This week, the federal government released its budget, which finally revealed some very significant, long-anticipated, and expensive details about the new federal dental care program.
The federal governement confirmed in their budget 2023 that they would be proceeding with a full-fledged dental care plan that will eventually support up to nine million uninsured Canadians.
The plan will focus on providing coverage for uninsured Canadians with annual family incomes of less than $90,000, with no co-pays for those with family incomes under $70,000.
In 2023, the program will be open to people who are under the age of 18, seniors, and people with disabilities who meet the income criteria and do not have insurance.
By 2025, the coverage eligibility will expand to anyone who meets the household income requirements by 2025.
The government has been exploring delivering the program through an “insurance-type" scheme, similar to its existing programs for First Nations, Inuit, refugees, and veterans.
In this model, the patient would present proof of coverage to providers, who would in turn bill the government, less any potential co-pay fees, via a company contracted to act as Ottawa’s benefits administrator. This week, the federal government confirmed that they would indeed be deploying the program via a private sector partner. At present, they are currently consulting with three private benefit administrators, their selection process for a final partner will not likely take place until June.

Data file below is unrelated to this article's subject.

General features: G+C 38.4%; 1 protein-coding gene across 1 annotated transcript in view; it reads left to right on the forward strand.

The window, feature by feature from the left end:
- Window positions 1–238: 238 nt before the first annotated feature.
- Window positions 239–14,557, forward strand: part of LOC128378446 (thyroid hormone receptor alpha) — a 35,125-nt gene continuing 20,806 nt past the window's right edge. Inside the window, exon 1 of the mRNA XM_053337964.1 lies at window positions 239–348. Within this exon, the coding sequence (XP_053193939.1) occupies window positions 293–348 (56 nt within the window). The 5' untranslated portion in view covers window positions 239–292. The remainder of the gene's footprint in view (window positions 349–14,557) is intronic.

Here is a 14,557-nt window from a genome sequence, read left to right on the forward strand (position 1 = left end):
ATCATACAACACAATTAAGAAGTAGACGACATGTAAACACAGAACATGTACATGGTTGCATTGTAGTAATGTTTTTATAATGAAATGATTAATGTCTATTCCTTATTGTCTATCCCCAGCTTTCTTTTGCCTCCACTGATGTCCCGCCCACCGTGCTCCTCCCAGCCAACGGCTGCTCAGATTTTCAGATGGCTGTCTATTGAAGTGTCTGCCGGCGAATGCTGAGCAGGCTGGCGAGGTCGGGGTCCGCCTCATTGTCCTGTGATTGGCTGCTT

The federal government is committing $13.0 billion over five years, starting in 2023, rather than the $5.3 billion it had budgeted last year. It now estimates that the ongoing cost of the program would be $4.4 billion annually, rather than its previous estimate of $1.7 billion.
The government is open to patients using a complementary mix of provincial and federal dental benefits. They have promised more details on service coverage and program design later in the year to address lingering questions and concerns.
In conclusion: The governement not only confirmed that dental care is going forward, they seemingly bet the house on it in this year’s budget. The dental professional associations have responded positively so far, while most provinces have stayed mum. However, the devil is in the details. Stay tunes as more information comes out about fees, coverage, and impacts on existing plans.